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Psychology is the study of human mental functions, behavior and processes.
Facial motion capture technology can help identify different speech disorders in children

Facial motion capture technology can help identify different speech disorders in children

Facial motion capture - the same technology used to develop realistic computer graphics in video games and movies - has been used to identify differences between children with childhood apraxia of speech and those with other types of speech disorders, finds a new study by NYU's Steinhardt School of Culture, Education, and Human Development. [More]
Hormones play dual role in unethical behavior

Hormones play dual role in unethical behavior

Hormones play a two-part role in encouraging and reinforcing cheating and other unethical behavior, according to research from Harvard University and The University of Texas at Austin. [More]
Does dandruff cause psychological distress? An interview with Dr Anjali Mahto

Does dandruff cause psychological distress? An interview with Dr Anjali Mahto

Dandruff is a common chronic scalp disorder that is characterised by flaking of the skin of the scalp. As skin cells die, they are shed from the scalp surface. For some people, however, excessive flaking occurs, resulting in dandruff. [More]
Study suggests potential way to predict autism or psychosis risk in children with genetic abnormality

Study suggests potential way to predict autism or psychosis risk in children with genetic abnormality

Doctors and researchers have long known that children who are missing about 60 genes on a certain chromosome are at a significantly elevated risk for developing either a disorder on the autism spectrum or psychosis — that is, any mental disorder characterized by delusions and hallucinations, including schizophrenia. But there has been no way to predict which child with the abnormality might be at risk for which disorder. [More]
Researchers find blood marker that can help identify women at particular risk for postpartum depression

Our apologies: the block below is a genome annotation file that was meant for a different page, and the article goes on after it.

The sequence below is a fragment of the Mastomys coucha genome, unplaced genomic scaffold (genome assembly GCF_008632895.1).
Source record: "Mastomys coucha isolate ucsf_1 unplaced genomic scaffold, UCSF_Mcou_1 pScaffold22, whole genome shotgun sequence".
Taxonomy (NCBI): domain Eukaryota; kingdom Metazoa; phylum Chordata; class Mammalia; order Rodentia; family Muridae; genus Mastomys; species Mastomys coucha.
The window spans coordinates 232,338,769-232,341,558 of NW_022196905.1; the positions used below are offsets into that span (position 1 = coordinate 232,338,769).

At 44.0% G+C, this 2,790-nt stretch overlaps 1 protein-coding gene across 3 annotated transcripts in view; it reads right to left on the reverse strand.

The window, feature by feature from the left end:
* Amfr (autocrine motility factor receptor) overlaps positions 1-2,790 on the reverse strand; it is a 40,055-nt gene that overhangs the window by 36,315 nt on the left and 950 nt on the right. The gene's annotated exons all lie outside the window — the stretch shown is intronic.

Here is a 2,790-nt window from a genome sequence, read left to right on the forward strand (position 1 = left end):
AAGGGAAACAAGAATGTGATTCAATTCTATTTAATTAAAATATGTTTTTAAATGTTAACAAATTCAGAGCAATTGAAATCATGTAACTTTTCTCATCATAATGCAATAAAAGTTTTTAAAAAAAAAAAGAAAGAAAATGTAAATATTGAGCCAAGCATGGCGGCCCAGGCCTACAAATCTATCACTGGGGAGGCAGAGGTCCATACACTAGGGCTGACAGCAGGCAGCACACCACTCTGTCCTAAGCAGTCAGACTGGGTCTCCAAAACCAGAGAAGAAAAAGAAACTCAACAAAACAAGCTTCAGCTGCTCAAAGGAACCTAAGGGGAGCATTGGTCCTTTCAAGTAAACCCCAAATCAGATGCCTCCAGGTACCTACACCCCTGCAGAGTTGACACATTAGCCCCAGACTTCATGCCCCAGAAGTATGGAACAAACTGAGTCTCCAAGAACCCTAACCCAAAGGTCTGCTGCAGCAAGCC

Researchers find blood marker that can help identify women at particular risk for postpartum depression

Postpartum depression is a debilitating disorder that affects nearly 20 percent of new mothers, putting their infants at increased risk for poor behavioral, cognitive and social development. [More]

New research may aid in treatment of vision problems like lazy eye

If you have two working eyes, you are live streaming two images of the world into your brain. Your brain combines the two to produce a view of the world that appears as though you had a single eye -- like the Cyclops from Greek mythology. [More]
Static synapses that lie between cell body and AIS critical for decreasing neuronal excitability

Static synapses that lie between cell body and AIS critical for decreasing neuronal excitability

In biology, stability is important. From body temperature to blood pressure and sugar levels, our body ensures that these remain within reasonable limits and do not reach potentially damaging extremes. [More]
CU-Boulder study reveals how and when placebo effect works

CU-Boulder study reveals how and when placebo effect works

You don't think you're hungry, then a friend mentions how hungry he is or you smell some freshly baked pizza and whoaaa, you suddenly feel really hungry. Or, you've had surgery and need a bit of morphine for pain. As soon as you hit that button you feel relief even though the medicine hasn't even hit your bloodstream. [More]
Adults born very premature display socially withdrawn personality

Adults born very premature display socially withdrawn personality

New research indicates that adults born very premature are more likely to be socially withdrawn and display signs of autism. [More]
Study finds significant improvements in foods and beverages available in Massachusetts schools

Study finds significant improvements in foods and beverages available in Massachusetts schools

In 2012, Massachusetts adopted comprehensive standards to improve the healthy food options available in middle schools and high schools. One year after implementation, a research team that includes Northeastern associate professor Jessica Hoffman examined compliance with the standards in 74 schools across the commonwealth. [More]
Biases against lesbian and gay people decreasing across all demographic groups

Biases against lesbian and gay people decreasing across all demographic groups